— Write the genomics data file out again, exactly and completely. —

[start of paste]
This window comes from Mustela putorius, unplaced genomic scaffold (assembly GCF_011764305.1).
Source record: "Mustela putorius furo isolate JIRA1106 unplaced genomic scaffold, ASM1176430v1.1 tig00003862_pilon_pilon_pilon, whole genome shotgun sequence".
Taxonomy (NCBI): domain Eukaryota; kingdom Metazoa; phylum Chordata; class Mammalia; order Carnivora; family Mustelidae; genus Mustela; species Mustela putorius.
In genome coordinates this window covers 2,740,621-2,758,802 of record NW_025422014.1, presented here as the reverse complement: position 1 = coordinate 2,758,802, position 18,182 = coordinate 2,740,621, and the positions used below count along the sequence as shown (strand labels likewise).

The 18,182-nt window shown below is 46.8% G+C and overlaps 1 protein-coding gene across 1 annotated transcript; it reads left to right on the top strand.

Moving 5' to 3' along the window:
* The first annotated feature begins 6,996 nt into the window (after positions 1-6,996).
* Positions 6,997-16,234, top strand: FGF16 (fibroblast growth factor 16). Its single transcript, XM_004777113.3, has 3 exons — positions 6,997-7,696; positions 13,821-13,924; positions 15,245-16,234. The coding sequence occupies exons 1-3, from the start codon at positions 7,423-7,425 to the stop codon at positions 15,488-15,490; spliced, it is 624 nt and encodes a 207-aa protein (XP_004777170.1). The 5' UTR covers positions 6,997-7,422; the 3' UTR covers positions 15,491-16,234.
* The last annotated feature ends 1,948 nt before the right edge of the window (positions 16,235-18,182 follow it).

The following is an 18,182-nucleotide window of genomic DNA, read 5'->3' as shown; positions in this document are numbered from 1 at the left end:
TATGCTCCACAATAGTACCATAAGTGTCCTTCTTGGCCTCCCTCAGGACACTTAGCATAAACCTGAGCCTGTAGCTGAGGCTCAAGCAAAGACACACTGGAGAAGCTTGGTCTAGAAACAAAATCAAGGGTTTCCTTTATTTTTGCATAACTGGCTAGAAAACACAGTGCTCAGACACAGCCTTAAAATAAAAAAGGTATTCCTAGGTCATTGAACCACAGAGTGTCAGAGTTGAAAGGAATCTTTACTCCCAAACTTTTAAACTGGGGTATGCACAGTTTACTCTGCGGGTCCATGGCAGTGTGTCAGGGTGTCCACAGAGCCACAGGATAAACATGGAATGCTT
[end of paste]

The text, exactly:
This window comes from Mustela putorius, unplaced genomic scaffold (assembly GCF_011764305.1).
Source record: "Mustela putorius furo isolate JIRA1106 unplaced genomic scaffold, ASM1176430v1.1 tig00003862_pilon_pilon_pilon, whole genome shotgun sequence".
Taxonomy (NCBI): domain Eukaryota; kingdom Metazoa; phylum Chordata; class Mammalia; order Carnivora; family Mustelidae; genus Mustela; species Mustela putorius.
In genome coordinates this window covers 2,740,621-2,758,802 of record NW_025422014.1, presented here as the reverse complement: position 1 = coordinate 2,758,802, position 18,182 = coordinate 2,740,621, and the positions used below count along the sequence as shown (strand labels likewise).

The 18,182-nt window shown below is 46.8% G+C and overlaps 1 protein-coding gene across 1 annotated transcript; it reads left to right on the top strand.

Moving 5' to 3' along the window:
* The first annotated feature begins 6,996 nt into the window (after positions 1-6,996).
* Positions 6,997-16,234, top strand: FGF16 (fibroblast growth factor 16). Its single transcript, XM_004777113.3, has 3 exons — positions 6,997-7,696; positions 13,821-13,924; positions 15,245-16,234. The coding sequence occupies exons 1-3, from the start codon at positions 7,423-7,425 to the stop codon at positions 15,488-15,490; spliced, it is 624 nt and encodes a 207-aa protein (XP_004777170.1). The 5' UTR covers positions 6,997-7,422; the 3' UTR covers positions 15,491-16,234.
* The last annotated feature ends 1,948 nt before the right edge of the window (positions 16,235-18,182 follow it).

The following is an 18,182-nucleotide window of genomic DNA, read 5'->3' as shown; positions in this document are numbered from 1 at the left end:
TATGCTCCACAATAGTACCATAAGTGTCCTTCTTGGCCTCCCTCAGGACACTTAGCATAAACCTGAGCCTGTAGCTGAGGCTCAAGCAAAGACACACTGGAGAAGCTTGGTCTAGAAACAAAATCAAGGGTTTCCTTTATTTTTGCATAACTGGCTAGAAAACACAGTGCTCAGACACAGCCTTAAAATAAAAAAGGTATTCCTAGGTCATTGAACCACAGAGTGTCAGAGTTGAAAGGAATCTTTACTCCCAAACTTTTAAACTGGGGTATGCACAGTTTACTCTGCGGGTCCATGGCAGTGTGTCAGGGTGTCCACAGAGCCACAGGATAAACATGGAATGCTT